Consider the case of Andrew Lee, a young entrepreneur who sold his startup, JamLegend, to Zynga in April 2011. When facing new business ventures, his team of mentors helped him persevere, as he explained in a recent interview:
“Our investors had great industry experience. It’s not often that you find people who understand what you’re going through,” Lee said. “They were instrumental when we were acquired. They helped us understand negotiations and how to do the negotiations right. They had been through more of this than I ever had.”
Advice is an asset that we must actively pursue, but what’s the best way to reach out to a casual acquaintance or complete stranger? The reality is that most people are terrible at asking questions. It takes an approach that is both a science and art. Ask the right questions, and communicate what you need – here’s how:
1. Keep it streamlined.
Mark Suster is a venture capitalist who focuses on early-stage startups. In addition to his position as Partner at GRP Partners, the largest VC firm in Southern California, he’s an angel investor, business school board member, and founder at a mentorship program to help young startups get funded. Long story short: he has a lot going on, but he likes to help people.
Entrepreneurs ask him for advice all the time, and he’s noticed one common mistake:
“In today’s era, we’re all asked for help, favors or introductions all the time. Most of us want to help. But many well intentioned entrepreneurs are sloppy about how they ask,” he said.
When asking for advice, you need to assume that your contacts – while wanting to help—are super busy. You want to provide them the resources to process information as quickly as possible. Suster recommends keeping messages short and focused. If you need to send additional information, include an index or PowerPoint deck.
2. Think “question” instead of “questions.”
When entrepreneur/blogger Leo Widrich began building his projects, he found himself needing advice. Reflecting on his past experiences of reaching out to others, he explains his key mistake – a lack of clarity.
“I used to pour out my life story to everyone I thought might be able to help me with a little bit of advice. Dozens of sentences involving what I am doing, no clarity at all, and no question at the end, apart from a vague ‘What are your thoughts?’” Widrich said.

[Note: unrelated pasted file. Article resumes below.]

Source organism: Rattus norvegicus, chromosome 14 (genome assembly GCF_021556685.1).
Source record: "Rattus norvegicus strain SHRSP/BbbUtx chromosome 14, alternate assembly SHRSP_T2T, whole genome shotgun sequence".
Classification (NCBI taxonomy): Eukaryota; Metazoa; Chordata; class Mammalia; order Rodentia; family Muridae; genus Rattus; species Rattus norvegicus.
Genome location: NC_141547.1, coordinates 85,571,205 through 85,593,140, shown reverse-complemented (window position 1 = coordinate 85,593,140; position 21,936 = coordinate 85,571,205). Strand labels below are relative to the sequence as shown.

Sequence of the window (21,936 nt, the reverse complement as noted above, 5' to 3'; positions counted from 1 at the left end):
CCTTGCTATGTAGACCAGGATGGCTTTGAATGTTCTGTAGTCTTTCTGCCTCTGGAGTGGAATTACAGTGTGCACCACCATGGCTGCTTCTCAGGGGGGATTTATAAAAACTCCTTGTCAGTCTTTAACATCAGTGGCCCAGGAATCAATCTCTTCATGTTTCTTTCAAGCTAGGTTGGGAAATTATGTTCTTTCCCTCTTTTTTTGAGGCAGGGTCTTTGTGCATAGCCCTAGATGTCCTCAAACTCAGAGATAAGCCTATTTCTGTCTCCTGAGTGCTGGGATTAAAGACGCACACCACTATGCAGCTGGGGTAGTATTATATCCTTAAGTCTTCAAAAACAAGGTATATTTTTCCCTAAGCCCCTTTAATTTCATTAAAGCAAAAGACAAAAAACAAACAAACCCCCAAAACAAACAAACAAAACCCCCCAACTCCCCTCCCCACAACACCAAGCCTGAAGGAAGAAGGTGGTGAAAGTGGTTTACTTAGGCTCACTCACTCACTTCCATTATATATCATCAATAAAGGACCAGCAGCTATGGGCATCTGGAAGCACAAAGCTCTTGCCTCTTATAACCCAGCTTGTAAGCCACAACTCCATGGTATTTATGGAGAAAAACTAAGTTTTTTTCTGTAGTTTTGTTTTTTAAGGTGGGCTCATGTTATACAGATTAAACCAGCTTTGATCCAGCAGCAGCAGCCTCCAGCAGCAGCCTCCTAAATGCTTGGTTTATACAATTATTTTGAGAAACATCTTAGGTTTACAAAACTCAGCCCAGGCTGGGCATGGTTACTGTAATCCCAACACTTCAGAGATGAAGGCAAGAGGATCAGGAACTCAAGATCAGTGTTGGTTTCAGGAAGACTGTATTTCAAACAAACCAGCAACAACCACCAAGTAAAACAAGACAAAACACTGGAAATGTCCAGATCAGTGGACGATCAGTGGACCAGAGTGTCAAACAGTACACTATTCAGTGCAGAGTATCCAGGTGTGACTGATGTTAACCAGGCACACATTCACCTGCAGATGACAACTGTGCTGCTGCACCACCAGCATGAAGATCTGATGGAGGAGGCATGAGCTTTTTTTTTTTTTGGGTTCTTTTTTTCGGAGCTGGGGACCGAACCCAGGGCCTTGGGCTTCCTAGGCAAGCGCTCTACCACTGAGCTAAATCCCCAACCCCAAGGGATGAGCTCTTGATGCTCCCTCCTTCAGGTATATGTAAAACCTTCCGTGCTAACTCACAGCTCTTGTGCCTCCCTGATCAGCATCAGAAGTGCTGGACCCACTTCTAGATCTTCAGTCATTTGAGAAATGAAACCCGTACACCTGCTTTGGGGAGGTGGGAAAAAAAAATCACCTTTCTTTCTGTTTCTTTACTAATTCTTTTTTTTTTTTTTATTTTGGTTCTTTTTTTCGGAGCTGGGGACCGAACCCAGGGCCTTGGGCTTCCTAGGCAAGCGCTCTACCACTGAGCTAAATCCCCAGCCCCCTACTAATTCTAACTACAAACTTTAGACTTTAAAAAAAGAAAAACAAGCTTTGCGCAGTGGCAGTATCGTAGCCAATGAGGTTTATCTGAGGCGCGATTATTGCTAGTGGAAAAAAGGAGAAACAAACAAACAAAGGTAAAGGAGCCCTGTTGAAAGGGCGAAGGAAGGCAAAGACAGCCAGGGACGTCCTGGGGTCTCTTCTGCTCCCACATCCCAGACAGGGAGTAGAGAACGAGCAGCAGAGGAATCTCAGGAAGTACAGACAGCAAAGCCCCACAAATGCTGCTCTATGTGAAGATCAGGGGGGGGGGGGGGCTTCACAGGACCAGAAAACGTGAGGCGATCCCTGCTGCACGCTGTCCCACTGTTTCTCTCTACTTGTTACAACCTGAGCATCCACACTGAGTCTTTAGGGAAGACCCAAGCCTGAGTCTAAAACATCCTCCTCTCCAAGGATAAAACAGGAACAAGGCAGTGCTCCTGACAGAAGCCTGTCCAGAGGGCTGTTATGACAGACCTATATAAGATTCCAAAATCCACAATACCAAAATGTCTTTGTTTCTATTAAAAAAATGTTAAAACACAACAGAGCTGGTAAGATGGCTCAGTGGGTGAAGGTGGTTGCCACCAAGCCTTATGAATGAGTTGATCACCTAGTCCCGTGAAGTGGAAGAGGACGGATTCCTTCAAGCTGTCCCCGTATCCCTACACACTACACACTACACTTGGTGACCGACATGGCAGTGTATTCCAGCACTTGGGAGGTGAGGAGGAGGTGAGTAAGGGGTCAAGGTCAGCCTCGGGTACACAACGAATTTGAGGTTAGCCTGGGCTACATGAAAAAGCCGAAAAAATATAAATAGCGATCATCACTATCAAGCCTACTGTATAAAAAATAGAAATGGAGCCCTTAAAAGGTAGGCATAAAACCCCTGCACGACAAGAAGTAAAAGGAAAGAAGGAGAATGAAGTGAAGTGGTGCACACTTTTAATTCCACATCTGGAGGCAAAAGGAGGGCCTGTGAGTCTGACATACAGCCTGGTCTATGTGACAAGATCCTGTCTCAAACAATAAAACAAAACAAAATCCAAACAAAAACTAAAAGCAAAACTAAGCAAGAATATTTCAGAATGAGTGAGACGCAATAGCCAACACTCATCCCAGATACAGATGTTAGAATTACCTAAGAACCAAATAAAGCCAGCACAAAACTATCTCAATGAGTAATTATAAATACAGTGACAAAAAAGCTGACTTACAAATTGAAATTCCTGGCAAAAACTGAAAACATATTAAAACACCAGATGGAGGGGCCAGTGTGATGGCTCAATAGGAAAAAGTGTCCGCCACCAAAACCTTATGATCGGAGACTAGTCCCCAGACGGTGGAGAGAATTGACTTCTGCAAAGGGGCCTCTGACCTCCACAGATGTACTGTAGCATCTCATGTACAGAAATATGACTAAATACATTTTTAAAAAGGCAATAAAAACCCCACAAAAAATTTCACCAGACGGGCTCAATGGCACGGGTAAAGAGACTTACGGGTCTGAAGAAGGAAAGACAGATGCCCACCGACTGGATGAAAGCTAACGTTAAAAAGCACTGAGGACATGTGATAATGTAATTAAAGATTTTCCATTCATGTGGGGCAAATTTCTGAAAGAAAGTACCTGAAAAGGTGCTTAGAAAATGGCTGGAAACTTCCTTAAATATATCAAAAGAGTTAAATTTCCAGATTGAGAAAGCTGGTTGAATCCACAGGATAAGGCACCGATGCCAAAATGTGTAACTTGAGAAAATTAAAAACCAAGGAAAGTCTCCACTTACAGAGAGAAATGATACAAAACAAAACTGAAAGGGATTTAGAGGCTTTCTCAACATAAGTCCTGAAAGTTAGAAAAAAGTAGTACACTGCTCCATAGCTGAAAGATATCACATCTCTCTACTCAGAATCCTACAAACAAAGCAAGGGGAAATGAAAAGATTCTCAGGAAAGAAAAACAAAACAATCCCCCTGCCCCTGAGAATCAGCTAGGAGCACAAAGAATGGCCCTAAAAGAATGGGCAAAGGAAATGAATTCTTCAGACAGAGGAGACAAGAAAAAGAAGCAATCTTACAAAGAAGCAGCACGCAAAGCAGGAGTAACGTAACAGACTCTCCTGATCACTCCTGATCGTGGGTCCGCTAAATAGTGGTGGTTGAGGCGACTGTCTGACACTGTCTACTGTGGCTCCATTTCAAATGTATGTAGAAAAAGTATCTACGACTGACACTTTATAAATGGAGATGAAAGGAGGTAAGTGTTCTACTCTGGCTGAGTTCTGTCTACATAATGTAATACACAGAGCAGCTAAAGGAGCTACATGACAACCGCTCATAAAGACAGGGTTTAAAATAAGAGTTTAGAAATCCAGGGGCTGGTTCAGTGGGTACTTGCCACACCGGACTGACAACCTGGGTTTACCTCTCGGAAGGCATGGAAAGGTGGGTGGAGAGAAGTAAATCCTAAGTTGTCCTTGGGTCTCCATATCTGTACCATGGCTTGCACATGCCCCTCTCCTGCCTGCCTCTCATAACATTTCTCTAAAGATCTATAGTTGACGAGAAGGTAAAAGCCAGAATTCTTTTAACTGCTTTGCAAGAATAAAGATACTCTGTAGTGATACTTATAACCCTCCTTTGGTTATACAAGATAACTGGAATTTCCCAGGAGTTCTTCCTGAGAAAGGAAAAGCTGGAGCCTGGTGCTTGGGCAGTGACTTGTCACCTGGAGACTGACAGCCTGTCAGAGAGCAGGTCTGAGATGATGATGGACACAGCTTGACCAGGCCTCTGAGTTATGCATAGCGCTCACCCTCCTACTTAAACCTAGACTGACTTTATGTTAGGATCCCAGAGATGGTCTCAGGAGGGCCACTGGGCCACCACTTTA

To advice-seekers, Widrich recommends sending four sentences at most. The first two or three should be words of honest appreciation. The last sentence should be a focused question.
Beyond the benefit of presenting yourself well, you’ll be forcing yourself to think about your problem with more structure.
3. Leverage social media.
Social media bridges communication gaps.
Consider the experience of Nikila Srinivasan, a recent grad who was curious about a career in product management. By following the product management topic on Quora, she connected with Jeff Eddings, a product manager at StumbleUpon. Now, Nikila reports to him as an associate product manager.
“Thankfully, my now-boss, then-Quora connection Jeff Eddings turned out to be very approachable and willing to answer a million questions from an eager wannabe product manager,” Srinivasan said.
4. Pay it forward.
Make an effort to give as much as you get. Find a way to help the person who is helping you, and try to make yourself available to others. Keep the ecosystem balanced.
This post originally appeared on the author's blog.
Canadian Dan Martell is CEO/Founder of Clarity.fm, Co-Founder of Flowtown (Acquired '11), Founder of Spheric Tech (Acquired '08), Mentor @ 500Startup. Investor in many.
The Young Entrepreneur Council (YEC) is an invite-only organization comprised of the world's most promising young entrepreneurs. In partnership with Citi, the YEC recently launched #StartupLab, a free virtual mentorship program that helps millions of entrepreneurs start and grow businesses via live video chats, an expert content library and email lessons.
Photo By: marc falardeau